Airman by Eoin Colfer
So, ever since reading Leviathan I’ve been really interested in the Steampunk genre. Aided by this booklist on Gail Carriger’s website, I’ve been exploring this genre more. Airman by Eoin Colfer takes place during the later half of the 1800’s and focuses a lot on man’s quest for flight. This books is told in a narrative style that draws you into the story, and makes you wonder exactly how much of this story is true or false. I found the style charming because it made the setting and world of the characters feel more real. The plot centers around a young boy Connor, who lives on the Saltee Islands, barren wastes of rock off the coast of Ireland, whose only source of income are its numerous diamond mines.
The Islands have recently crowned a new king, a man of science and progress, who is determined to make the lives of his subjects improved through the discoveries of science. Connor’s father is the king’s friend and the commander of his defensive wall. So, Connor spends much of his youth roaming the castle with Princess Isabella, and his teenage years being tutored in the arts of science and self-defense by the eccentric French airman Victor Vigny. Connor and his tutor are obsessed with creating a machine that will allow men to fly, but in the midst of their planning and preparations Connor discovers a plot against the king.
As the only witness to an assassination he is thrown into infamous Saltee prison, and left to believe that even his family thinks that he committed the crime himself. As Connor adjusts to the harsh realities in prison he must use the skills that Victor taught him to both say alive, and to escape. Covering his prison walls with sketches and diagrams of flying machines Connor is determined to fly away from his prison cell.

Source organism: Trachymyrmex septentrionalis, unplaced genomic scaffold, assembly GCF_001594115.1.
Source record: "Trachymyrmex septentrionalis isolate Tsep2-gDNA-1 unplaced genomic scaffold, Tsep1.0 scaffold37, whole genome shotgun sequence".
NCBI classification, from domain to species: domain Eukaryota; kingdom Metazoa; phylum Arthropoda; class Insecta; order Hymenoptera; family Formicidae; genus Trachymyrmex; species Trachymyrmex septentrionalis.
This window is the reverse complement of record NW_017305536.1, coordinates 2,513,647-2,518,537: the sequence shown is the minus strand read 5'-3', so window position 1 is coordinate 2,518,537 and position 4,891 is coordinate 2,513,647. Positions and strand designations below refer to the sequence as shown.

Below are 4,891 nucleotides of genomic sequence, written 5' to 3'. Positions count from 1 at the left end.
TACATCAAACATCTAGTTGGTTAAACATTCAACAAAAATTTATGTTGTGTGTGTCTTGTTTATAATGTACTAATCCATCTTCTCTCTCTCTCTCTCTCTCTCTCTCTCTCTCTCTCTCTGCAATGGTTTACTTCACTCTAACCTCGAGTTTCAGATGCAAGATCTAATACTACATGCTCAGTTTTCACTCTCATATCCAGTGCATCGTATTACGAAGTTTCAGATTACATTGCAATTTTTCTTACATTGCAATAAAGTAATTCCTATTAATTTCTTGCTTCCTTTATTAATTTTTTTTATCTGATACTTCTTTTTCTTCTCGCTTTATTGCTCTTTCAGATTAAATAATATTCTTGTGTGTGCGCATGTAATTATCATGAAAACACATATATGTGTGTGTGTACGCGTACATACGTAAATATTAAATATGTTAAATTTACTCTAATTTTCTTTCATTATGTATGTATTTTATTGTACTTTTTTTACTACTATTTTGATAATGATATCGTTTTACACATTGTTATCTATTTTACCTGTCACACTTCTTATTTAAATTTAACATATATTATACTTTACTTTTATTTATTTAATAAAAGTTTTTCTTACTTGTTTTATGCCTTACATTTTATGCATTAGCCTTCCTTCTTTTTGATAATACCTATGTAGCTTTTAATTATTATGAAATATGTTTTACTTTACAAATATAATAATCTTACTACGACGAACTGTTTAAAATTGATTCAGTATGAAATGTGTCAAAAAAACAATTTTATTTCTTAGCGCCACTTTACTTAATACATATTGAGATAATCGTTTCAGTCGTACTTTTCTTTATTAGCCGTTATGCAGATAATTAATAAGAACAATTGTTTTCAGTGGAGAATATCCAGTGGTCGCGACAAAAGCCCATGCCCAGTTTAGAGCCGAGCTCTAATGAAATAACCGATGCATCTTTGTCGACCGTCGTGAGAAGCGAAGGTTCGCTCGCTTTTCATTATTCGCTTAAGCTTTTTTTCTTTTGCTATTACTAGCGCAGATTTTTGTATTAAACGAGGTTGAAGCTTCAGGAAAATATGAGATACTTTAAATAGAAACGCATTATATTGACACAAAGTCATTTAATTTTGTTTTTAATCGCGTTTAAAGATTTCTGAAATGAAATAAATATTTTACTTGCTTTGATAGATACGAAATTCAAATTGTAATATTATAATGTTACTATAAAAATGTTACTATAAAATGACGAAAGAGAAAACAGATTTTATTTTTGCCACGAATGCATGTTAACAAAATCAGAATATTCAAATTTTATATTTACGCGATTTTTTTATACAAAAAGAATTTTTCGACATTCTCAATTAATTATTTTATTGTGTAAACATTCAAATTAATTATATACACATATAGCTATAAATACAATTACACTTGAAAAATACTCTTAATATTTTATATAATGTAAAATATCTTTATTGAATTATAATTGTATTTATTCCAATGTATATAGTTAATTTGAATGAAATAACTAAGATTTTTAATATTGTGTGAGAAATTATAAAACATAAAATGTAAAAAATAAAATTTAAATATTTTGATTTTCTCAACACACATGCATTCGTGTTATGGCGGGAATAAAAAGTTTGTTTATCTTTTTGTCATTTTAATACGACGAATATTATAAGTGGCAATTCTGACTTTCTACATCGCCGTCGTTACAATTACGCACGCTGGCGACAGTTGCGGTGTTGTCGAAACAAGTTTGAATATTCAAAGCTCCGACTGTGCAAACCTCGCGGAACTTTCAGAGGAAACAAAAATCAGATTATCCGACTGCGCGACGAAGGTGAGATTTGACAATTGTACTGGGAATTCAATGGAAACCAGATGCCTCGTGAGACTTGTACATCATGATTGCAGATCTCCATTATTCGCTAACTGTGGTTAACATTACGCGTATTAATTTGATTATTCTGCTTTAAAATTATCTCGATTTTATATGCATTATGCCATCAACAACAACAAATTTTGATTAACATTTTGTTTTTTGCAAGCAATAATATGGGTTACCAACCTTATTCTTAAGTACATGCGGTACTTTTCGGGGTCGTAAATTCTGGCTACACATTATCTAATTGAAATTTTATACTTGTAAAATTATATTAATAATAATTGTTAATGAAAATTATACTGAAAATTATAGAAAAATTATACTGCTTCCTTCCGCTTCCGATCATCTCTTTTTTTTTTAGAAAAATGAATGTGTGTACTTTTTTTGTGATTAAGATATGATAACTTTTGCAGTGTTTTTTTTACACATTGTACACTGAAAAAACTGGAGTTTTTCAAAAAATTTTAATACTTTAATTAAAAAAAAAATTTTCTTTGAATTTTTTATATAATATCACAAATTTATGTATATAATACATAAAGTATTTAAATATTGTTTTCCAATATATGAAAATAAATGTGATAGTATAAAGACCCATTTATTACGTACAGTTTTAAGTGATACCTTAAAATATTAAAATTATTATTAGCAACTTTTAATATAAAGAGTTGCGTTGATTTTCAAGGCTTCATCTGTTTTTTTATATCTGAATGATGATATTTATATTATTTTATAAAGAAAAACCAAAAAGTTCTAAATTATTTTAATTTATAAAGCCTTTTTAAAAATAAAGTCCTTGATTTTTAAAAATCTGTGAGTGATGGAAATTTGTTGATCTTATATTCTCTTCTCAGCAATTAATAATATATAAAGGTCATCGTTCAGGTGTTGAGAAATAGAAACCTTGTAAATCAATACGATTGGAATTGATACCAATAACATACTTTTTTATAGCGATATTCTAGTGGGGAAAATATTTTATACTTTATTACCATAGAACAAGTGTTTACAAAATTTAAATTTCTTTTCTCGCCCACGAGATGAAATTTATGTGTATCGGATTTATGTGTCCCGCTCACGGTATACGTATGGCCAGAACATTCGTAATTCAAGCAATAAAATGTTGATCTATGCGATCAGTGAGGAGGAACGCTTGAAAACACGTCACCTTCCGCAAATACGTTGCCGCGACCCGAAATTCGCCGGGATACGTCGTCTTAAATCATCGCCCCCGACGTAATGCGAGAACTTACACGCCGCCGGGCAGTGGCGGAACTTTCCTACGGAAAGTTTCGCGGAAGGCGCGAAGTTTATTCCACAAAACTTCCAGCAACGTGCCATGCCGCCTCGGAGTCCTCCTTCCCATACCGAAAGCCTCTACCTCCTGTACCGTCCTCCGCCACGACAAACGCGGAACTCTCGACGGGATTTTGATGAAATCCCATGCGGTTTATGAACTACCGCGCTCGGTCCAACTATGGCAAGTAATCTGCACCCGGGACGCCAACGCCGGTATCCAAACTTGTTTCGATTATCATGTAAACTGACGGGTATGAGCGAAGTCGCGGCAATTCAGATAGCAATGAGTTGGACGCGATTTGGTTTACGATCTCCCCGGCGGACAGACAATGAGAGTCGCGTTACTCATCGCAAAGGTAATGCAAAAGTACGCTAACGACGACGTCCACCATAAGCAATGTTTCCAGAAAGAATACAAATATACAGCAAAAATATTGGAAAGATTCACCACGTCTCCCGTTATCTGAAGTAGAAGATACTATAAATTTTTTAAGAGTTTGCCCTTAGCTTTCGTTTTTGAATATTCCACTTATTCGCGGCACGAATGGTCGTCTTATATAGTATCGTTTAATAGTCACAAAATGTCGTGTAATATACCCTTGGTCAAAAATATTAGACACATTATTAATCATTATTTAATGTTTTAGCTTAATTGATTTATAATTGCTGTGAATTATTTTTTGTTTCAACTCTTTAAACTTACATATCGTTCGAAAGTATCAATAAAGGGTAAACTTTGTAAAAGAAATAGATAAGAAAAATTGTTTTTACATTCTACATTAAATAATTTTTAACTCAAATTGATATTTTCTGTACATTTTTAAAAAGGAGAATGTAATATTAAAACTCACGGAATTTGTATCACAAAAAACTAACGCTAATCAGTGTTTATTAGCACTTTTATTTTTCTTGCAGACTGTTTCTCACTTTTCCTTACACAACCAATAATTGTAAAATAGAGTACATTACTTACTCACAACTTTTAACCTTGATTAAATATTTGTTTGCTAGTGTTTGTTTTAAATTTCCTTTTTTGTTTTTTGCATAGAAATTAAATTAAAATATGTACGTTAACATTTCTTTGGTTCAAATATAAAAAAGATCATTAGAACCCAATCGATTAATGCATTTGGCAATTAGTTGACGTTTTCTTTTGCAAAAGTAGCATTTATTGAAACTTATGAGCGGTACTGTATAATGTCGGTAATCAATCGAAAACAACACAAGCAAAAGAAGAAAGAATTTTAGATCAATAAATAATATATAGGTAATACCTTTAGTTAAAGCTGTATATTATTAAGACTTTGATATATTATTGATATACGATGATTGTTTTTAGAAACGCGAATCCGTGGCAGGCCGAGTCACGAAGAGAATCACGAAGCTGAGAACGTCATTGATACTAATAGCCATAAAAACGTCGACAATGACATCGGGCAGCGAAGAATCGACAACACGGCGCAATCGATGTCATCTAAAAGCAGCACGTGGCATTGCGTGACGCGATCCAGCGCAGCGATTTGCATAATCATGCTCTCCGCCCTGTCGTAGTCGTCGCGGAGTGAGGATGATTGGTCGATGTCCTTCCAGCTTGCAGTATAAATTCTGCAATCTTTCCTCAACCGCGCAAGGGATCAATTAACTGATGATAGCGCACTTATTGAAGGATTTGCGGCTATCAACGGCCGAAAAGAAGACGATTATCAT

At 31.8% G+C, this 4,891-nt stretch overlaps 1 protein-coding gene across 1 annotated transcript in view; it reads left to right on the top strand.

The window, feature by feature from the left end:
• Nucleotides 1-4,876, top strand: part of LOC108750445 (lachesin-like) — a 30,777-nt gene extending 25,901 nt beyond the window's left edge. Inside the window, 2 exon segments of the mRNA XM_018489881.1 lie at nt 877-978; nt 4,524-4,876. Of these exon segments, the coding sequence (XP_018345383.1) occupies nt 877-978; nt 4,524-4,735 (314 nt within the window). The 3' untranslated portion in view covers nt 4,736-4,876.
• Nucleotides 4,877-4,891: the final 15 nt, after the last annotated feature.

I think one of the strengths of this book is the setting. It seems so real and the Saltee Islands and its inhabitants have a character all their own. I really enjoyed reading about this little Island and one comes away from reading the book feeling like it was a real place. I also admired Connor’s character. He was really brilliant, but he still was likable because he had to struggle so hard to survive. His time in prison is dark, and a little bit violent, but the author manages to make prison bearable for him in a realistic way, and show how his character grows. Connor manages to use his wits to not only survive prison, but do so with some of his morals intact. I like the fact that though he was threatened with violence that he found a way to win over his enemies without killing them and even making them into friends. This makes his character all the more likable and admirable. This will really appeal to boy audiences, as it has clever flying machines, sword fights, and the thrill of a great adventure story. Overall, this book was a satisfying and enjoyable read.
Eoin Colfer's Website